How the history of food safety shapes today's rules
From testing to preventative controls, a look back at the ever evolving world of food safety
A commitment to food safety certainly is not new. In fact, it was just this that led to the development of HACCP (Hazard Analysis, Critical Control Points) back in 1959. The scientists from the National Aeronautical and Space Agency (NASA), the Natick Army Laboratories and Pillsbury put their heads together to create a risk-based system to ensure food safety that became HACCP.
NASA, under the leadership of Dr. Paul LaChance, mandated that its contractors identify “critical failure areas” and eliminate them from the system. It also mandated that foods for the space program be pathogen free.
To ensure that these foods were safe, extensive testing was done, so much so that there was little product left. There had to be a better way, and HACCP was the answer. The processors identified significant microbiological hazards and established procedures to control the identified hazards.
These three groups established that finished testing was not the way to ensure the production of safe foods. The way to do so was to manage and control the processes, in other words, be proactive.
Pillsbury thought enough of the system that it adopted it company-wide and even became trainers for representatives of the Food and Drug Administration back in 1973.
HACCP received a big boost in 1985 in a report issued by the National Academy of Sciences entitled “An Evaluation of the Role of Microbiological Criteria for Foods and Ingredients.” The report stated that HACCP “provides a more specific and critical approach to the control of microbiological hazards than that achievable by traditional inspection and quality control procedures.”
The report also concluded that “testing of finished products was not an effective means of protecting the consumer and assuring the foods were free of microorganisms of public health significance,” a conclusion which some individuals and organizations still seem to be ignoring. Ironically, these conclusions were the same reached by the scientists from Natick, Pillsbury and NASA 25 years before.
The committee that developed this report remained in place and was renamed the National Advisory Committee for Microbiological Criteria for Foods (NACMCF). This committee first published basic principles for HACCP in 1989—principles that were revised in 1992 and 1997. The seven principles published in 1997 harmonized the NACMCF and the Codex Committee on Food Hygiene, which meant that the world agreed not only on the seven basic principles of HACCP, but the five preliminary steps.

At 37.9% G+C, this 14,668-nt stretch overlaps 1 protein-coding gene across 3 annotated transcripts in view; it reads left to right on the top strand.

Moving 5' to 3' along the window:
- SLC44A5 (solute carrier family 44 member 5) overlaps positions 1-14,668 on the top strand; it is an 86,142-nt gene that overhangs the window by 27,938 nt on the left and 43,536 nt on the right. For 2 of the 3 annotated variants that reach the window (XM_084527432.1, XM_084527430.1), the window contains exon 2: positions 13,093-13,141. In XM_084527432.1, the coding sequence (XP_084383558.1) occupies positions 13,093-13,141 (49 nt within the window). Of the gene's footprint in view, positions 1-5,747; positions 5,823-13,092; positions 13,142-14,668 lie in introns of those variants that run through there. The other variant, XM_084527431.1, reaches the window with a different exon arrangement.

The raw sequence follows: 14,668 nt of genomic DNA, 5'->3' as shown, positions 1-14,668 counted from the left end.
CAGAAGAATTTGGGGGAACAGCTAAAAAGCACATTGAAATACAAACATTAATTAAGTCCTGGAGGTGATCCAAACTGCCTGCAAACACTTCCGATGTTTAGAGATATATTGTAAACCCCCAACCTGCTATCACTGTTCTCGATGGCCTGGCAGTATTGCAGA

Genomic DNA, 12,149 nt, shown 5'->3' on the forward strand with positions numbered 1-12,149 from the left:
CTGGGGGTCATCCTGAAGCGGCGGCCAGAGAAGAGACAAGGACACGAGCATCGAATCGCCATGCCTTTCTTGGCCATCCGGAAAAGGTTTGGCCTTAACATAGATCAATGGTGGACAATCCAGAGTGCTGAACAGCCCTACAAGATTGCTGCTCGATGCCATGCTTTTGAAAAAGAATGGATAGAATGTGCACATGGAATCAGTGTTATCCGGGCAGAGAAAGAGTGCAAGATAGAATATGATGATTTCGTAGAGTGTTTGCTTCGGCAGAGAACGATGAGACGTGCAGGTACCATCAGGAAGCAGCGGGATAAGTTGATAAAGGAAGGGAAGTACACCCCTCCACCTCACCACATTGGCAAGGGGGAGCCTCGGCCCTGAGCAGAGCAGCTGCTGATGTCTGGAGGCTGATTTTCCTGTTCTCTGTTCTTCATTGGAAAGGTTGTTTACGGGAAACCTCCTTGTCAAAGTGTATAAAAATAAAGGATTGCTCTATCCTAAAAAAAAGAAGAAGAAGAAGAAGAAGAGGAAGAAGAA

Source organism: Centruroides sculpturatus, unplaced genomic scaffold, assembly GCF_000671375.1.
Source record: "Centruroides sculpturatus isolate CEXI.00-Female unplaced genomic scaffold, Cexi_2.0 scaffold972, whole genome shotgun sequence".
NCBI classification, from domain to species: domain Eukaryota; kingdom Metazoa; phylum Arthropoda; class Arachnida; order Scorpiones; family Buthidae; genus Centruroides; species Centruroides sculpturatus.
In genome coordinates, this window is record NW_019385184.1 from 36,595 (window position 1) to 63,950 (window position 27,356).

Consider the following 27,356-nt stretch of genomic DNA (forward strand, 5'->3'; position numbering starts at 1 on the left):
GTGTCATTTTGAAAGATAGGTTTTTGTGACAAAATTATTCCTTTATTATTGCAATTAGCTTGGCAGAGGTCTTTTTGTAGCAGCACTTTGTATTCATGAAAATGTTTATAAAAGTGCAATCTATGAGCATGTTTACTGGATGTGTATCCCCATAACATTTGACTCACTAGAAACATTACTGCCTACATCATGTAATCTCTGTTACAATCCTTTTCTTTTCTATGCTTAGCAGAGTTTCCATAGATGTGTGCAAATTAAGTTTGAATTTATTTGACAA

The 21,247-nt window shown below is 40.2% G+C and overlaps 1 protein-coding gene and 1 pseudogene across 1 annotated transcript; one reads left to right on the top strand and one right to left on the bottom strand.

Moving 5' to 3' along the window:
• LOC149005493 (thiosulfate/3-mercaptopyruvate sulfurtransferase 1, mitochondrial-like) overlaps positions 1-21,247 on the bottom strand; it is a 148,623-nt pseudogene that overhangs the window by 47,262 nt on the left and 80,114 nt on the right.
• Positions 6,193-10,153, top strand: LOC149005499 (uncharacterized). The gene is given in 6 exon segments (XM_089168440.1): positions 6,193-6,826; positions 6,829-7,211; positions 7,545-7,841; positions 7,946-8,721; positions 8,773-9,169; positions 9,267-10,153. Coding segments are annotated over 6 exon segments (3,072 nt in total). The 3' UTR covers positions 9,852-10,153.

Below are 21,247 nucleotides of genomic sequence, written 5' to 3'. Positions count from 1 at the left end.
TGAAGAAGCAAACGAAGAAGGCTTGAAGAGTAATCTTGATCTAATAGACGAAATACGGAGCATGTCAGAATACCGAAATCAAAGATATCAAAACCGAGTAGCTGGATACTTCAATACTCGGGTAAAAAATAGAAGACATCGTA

HACCP expands throughout the world
From the mid-1980s with the publication of the National Academy of Sciences report, food processors began to adopt HACCP in earnest around the world. This was driven in part by regulations and through business pressures. The European Union mandated the program for all food processors to be completed by 2006. The United States established HACCP regulations for seafood in 1995, meat and poultry in 1996 and juice in 2001. The enactment of the seafood HACCP regulation had far-reaching consequences for HACCP as a system. By including the concept of prerequisite programs for HACCP in the regulation and implying that certain hazards could be controlled using these programs, the groundwork was set for ISO 22000 and the Preventive Controls Regulations.
But what really must be acknowledged is that a significant part of HACCP growth, especially in the US, was not driven by regulatory considerations, but by economics. Large processors, grocery chains and fast food/restaurant operations simply told their suppliers that food safety was now an essential element in the purchasing equation; no HACCP or food safety plan, no business for you.
The food industry had been utilizing third-party audit firms for years, but it was during this same period that the old GMP or sanitation audit morphed into the HACCP audit, an industry and its associated protocols that are still changing today.
It was also during this window that the US FDA showed that it supported the adoption of HACCP. This occurred even before the seafood and juice HACCP regulations were enacted. We can go back to 1971 with the adoption of the Low Acid Canned Food Regulations found in 21 CFR Part 113. These are an HACCP-based approach to addressing a specific food hazard: Clostridium botulinum. The proactive approach offered through HACCP was lauded by many experts.
“Our safety systems should be preventing problems rather than chasing the horses after they are out of the barn,” says former FDA Commissioner David Kessler. “HACCP is a system that will make that possible.”
In a 1990 publication, Dr. Fred Shank emphasized industry commitment and manufacturers’ knowledge of their own systems in building food safety programs.
“HACCP utilizes the manufacturer’s in-depth knowledge about his product and processing system,” he wrote. He then explained how such systems could be viewed by the FDA, which is similar to today’s Food Safety Modernization Act (FSMA). “Instead of relying on traditional inspections, our role in HACCP will be to review system parameters and operating procedures, to provide selective auditing of the system’s records, including verification by laboratory analysis, and provide for appropriate enforcement.”
This shows the FDA has long advocated HACCP as a proactive system for ensuring food safety and not “reactive” in nature as many have characterized HACCP to be.
The enactment of FSMA and supporting regulations